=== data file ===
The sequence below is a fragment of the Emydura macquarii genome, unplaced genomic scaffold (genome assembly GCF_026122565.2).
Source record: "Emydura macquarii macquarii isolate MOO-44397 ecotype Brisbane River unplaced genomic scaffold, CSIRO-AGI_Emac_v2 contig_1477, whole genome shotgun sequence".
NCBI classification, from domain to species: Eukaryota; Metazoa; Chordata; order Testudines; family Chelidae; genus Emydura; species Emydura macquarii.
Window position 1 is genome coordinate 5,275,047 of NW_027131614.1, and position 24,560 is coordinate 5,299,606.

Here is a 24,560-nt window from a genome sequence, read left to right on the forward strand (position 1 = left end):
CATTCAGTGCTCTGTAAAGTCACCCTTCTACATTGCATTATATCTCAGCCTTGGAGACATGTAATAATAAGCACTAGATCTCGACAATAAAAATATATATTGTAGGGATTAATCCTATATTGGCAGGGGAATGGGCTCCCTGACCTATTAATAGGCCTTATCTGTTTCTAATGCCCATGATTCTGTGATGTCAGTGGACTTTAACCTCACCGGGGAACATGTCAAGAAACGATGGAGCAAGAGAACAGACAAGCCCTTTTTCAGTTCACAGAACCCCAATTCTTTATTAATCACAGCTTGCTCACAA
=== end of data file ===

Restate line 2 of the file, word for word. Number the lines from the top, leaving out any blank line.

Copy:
Source record: "Emydura macquarii macquarii isolate MOO-44397 ecotype Brisbane River unplaced genomic scaffold, CSIRO-AGI_Emac_v2 contig_1477, whole genome shotgun sequence".